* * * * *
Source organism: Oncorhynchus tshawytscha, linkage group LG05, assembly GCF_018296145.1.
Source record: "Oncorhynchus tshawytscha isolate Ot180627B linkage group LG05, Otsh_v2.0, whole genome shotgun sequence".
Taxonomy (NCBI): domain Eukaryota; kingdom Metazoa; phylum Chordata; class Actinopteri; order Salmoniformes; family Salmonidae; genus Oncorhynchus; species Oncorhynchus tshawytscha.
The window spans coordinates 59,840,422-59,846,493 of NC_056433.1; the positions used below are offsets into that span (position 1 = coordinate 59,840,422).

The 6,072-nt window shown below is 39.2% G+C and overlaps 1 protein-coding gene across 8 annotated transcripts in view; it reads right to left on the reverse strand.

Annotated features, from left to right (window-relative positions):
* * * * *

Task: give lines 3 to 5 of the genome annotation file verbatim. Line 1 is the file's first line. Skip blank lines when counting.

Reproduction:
Taxonomy (NCBI): domain Eukaryota; kingdom Metazoa; phylum Chordata; class Actinopteri; order Salmoniformes; family Salmonidae; genus Oncorhynchus; species Oncorhynchus tshawytscha.
The window spans coordinates 59,840,422-59,846,493 of NC_056433.1; the positions used below are offsets into that span (position 1 = coordinate 59,840,422).

The 6,072-nt window shown below is 39.2% G+C and overlaps 1 protein-coding gene across 8 annotated transcripts in view; it reads right to left on the reverse strand.